Toro hasn’t appeared on this blog before, but he’s a prolific cartoonist with an ear for language and an inclination to play with classic cartoon memes (like the desert island or, as below, penguins and their discriminability).


From late winter

June 1, 2016

Back in late January, I posted about a visit to the Gamble Garden in Palo Alto for a breakfast outdoors, among early spring flowers and

some winter-blooming ornamentals that I haven’t yet posted about: red hot poker [which brings us to a plant family not previously posted about here: Xanthorrhoeaceae, #57 on this blog], strawflowers, and Euryops virgineus (honey daisy) in particular [also Asphodelus, asphodels]. I’ll get to them in a later posting, a posting in which I’ll also get to [two] plants from the Gamble’s Australian desert garden, plants that are probably blooming here now because they’re still on a Southern Hemisphere internal clock [Chameleucium uncinatum and Boronia crenulata].

Not in bloom, but very noticeable, was an agave [much like Agave americana, with its great big, spiky, fleshy leaves]

That day was just after my man Jacques’s birthday (his 74th). Today is just before Jacques’s 2003 death day (on Sunday), so there’s a certain symmetry to these two plant postings.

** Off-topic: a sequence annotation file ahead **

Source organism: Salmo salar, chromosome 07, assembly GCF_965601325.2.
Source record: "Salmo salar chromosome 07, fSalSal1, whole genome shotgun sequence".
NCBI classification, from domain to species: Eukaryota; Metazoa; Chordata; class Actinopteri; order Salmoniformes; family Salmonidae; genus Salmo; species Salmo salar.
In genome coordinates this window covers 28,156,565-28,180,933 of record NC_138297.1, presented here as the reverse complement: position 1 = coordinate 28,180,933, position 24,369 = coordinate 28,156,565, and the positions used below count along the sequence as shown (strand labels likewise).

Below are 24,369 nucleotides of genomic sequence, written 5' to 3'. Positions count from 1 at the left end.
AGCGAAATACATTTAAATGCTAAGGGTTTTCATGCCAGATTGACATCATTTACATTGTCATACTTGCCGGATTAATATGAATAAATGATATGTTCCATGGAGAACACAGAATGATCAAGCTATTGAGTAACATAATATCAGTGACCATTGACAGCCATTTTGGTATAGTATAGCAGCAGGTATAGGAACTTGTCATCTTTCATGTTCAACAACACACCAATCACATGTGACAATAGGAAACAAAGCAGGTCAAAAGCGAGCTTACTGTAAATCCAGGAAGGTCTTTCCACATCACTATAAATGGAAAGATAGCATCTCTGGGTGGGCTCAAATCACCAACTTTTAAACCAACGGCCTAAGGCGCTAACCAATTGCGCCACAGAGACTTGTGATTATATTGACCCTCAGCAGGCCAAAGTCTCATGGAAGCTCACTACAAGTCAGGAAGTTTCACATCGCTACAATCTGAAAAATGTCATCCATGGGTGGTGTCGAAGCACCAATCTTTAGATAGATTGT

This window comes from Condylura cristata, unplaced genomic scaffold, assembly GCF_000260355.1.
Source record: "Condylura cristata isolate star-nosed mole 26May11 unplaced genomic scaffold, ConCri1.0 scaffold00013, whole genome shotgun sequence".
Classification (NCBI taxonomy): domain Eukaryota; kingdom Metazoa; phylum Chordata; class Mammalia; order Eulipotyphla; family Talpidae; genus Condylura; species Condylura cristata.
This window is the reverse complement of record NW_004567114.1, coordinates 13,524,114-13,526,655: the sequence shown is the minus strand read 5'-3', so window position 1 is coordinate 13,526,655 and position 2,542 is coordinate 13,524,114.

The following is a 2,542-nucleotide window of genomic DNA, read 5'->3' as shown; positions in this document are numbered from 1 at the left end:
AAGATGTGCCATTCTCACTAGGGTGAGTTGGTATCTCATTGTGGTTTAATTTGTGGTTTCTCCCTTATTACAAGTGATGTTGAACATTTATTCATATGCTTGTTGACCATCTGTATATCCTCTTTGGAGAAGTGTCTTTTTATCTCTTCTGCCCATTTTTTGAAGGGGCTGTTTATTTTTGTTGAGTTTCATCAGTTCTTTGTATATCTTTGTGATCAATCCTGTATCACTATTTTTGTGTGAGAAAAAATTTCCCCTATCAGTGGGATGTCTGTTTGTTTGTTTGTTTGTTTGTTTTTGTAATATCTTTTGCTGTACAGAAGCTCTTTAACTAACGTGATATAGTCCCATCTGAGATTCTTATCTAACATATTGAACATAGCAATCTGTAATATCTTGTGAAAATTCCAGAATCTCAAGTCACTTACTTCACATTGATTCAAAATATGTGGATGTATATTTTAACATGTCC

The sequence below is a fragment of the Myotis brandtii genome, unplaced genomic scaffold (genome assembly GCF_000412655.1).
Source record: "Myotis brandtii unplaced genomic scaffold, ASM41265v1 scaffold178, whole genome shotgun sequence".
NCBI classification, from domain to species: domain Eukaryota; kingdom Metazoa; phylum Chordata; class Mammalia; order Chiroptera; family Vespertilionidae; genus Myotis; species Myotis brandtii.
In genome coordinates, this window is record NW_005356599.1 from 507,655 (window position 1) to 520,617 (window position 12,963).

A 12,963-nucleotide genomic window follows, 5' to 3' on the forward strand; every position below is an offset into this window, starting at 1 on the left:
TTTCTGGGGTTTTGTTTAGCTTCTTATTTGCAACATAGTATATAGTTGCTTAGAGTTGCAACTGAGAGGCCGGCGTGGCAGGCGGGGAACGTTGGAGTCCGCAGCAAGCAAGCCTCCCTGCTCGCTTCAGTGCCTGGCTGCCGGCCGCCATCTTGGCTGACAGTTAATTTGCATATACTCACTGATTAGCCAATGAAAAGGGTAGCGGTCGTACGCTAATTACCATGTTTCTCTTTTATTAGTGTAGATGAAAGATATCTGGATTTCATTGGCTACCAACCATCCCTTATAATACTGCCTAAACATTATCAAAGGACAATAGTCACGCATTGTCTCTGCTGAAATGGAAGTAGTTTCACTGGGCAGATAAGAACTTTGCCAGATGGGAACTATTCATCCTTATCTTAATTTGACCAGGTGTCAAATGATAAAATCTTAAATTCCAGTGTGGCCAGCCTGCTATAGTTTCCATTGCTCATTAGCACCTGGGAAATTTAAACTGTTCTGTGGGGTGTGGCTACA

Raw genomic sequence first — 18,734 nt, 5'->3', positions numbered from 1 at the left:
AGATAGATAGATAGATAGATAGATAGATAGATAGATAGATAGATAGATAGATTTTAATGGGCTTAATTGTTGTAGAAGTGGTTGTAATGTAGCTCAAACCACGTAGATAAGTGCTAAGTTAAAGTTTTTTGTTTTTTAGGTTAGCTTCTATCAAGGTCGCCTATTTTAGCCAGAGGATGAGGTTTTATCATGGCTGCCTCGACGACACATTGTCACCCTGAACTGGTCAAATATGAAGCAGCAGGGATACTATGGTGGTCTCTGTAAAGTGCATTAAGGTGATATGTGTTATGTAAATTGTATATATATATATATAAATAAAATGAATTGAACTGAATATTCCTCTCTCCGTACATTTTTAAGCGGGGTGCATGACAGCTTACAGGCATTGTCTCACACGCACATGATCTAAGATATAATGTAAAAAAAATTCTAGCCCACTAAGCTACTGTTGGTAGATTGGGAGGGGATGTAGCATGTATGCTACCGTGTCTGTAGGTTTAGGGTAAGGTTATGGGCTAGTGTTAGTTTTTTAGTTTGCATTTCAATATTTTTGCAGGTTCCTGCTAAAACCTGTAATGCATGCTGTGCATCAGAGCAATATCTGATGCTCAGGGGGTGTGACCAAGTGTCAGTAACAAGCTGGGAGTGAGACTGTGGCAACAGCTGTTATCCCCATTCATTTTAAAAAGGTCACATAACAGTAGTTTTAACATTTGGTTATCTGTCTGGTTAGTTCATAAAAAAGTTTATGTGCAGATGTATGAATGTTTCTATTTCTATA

An infestation of flies

June 1, 2016

On Facebook, Max Meredith Vasilatos has been reporting on her wars with fruit flies in her San Francisco condo. Even when there’s no food out for them to feast on, still they persist. Max has tried to eliminate possible breeding places by pouring boiling water and bleach down the bathroom drains, but still there are flies.

Commenters on Facebook suggest that she is facing, not fruit flies (Drosophila species, especially the common D. melanogaster) in search of fruit (rotting if possible), but drain flies (from one of a large number of species, though the moth fly Clogmia albipunctata is especially widespread) in search of sludge.

I am, of course, familiar with common fruit flies, but also with at least one species of drain fly (though not C. albipunctata), a species that’s a minor summertime nuisance around my house.